Parvati Saves the World: Watch a Remix of Bollywood Films That Combats Rape in India

Sex­u­al vio­lence in India has been in the spot­light ever since a 23-year-old med­ical stu­dent was gang raped and mur­dered on a bus in New Del­hi in 2012. The crime was so fla­grant and so bru­tal that the coun­try recoiled in shock. Stu­dents and activists descend­ed into the streets of Del­hi to protest.

Film­mak­er Ram Devi­neni real­ized just how entrenched the prob­lem is in Indi­an cul­ture when he spoke with a cop dur­ing one of those protests. As he told the BBC,“I was talk­ing to a police offi­cer when he said some­thing that I found very sur­pris­ing. He said ‘no good girl walks alone at night.’

The Indi­an gov­ern­ment rushed leg­is­la­tion that would increase the prison term for rape along with crim­i­nal­iz­ing oth­er crimes against women like stalk­ing. Yet, a string of oth­er high-pro­file rapes, includ­ing a few against for­eign tourists, show that this is a con­tin­u­ing prob­lem, one that wasn’t going to be solved with a few laws.

“I real­ized that rape and sex­u­al vio­lence in India was a cul­tur­al issue,” said Devi­neni. “And that it was backed by patri­archy, misog­y­ny and peo­ple’s per­cep­tions.”

So Devi­neni decid­ed to try and change India’s cul­ture with one of the most pow­er­ful weapons out there: art.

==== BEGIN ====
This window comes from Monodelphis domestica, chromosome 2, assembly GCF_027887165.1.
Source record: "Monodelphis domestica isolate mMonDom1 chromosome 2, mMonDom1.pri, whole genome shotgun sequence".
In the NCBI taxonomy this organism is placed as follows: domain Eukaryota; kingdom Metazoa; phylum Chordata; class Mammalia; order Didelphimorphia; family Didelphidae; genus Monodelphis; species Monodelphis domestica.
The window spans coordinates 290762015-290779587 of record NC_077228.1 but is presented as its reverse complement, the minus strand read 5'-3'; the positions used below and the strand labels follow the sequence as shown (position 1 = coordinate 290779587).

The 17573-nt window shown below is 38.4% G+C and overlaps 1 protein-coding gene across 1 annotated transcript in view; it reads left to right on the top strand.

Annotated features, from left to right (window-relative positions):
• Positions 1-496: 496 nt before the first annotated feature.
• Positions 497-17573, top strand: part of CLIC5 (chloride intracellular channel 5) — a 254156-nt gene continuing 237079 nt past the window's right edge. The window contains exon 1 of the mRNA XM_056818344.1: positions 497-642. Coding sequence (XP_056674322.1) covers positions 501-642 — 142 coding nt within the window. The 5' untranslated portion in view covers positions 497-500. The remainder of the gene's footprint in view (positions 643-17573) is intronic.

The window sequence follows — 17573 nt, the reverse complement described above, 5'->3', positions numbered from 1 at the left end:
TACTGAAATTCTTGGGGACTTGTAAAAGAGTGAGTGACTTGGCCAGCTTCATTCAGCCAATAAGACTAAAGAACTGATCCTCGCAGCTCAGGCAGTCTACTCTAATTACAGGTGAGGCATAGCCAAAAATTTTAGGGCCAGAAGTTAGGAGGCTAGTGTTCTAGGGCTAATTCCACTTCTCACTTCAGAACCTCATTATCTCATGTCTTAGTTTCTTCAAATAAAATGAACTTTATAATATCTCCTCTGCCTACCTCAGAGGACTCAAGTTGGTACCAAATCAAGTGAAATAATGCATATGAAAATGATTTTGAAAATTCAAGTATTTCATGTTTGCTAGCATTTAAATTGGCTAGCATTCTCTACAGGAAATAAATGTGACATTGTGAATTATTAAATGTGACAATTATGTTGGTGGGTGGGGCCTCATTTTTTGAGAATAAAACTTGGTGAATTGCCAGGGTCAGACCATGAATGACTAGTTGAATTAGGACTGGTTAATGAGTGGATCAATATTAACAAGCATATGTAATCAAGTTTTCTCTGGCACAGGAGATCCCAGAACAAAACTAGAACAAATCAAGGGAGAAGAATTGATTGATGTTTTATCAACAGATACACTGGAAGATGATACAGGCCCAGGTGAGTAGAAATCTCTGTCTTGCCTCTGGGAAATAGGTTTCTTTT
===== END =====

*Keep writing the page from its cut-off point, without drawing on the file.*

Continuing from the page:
Inspired by Hin­du mythol­o­gy, Devi­neni and a cou­ple col­lab­o­ra­tors cre­at­ed a graph­ic nov­el about Priya, a rape sur­vivor who appeals for help to Par­vati, the God­dess of pow­er and beau­ty. By the end of the com­ic, Priya con­fronts her attack­ers while rid­ing a tiger.

As a con­tin­u­a­tion of the project, Devi­neni cre­at­ed Par­vati Saves the World, a sim­i­lar sto­ry pieced togeth­er from some amaz­ing­ly kitschy Bol­ly­wood epics from the 1970s. He described the project as being “like DJ Spooky’s remix of Birth of a Nation but this focus­es on sex­u­al vio­lence.”

In the film, Priya once again appeals to Par­vati after get­ting attacked, this time by the friend of a pride­ful king. When Par­vati con­fronts the king, he tries to assault her. This is a bad move. Her hus­band is the God Shi­va, AKA “the Destroy­er,” AKA some­one you real­ly don’t want to tick off. As pun­ish­ment, he brings fire and death on heav­en and earth. Real­iz­ing that vio­lence isn’t the answer, Par­vati goes to Earth to become “a bea­con of hope for oppressed women every­where.”

You can watch Par­vati Saves the World in three parts above. You can learn more about Devi­neni’s mis­sion at The Cre­ator’s Project.

Relat­ed Con­tent:

Bertrand Russell’s Improb­a­ble Appear­ance in a Bol­ly­wood Film (1967)

Ravi Shankar Gives George Har­ri­son a Sitar Les­son … and Oth­er Vin­tage Footage

George Harrison’s Mys­ti­cal, Fish­eye Self-Por­traits Tak­en in India (1966)

Jonathan Crow is a Los Ange­les-based writer and film­mak­er whose work has appeared in Yahoo!, The Hol­ly­wood Reporter, and oth­er pub­li­ca­tions. You can fol­low him at @jonccrow. And check out his blog Veep­to­pus, fea­tur­ing pic­tures of vice pres­i­dents with octo­pus­es on their heads.  The Veep­to­pus store is here.

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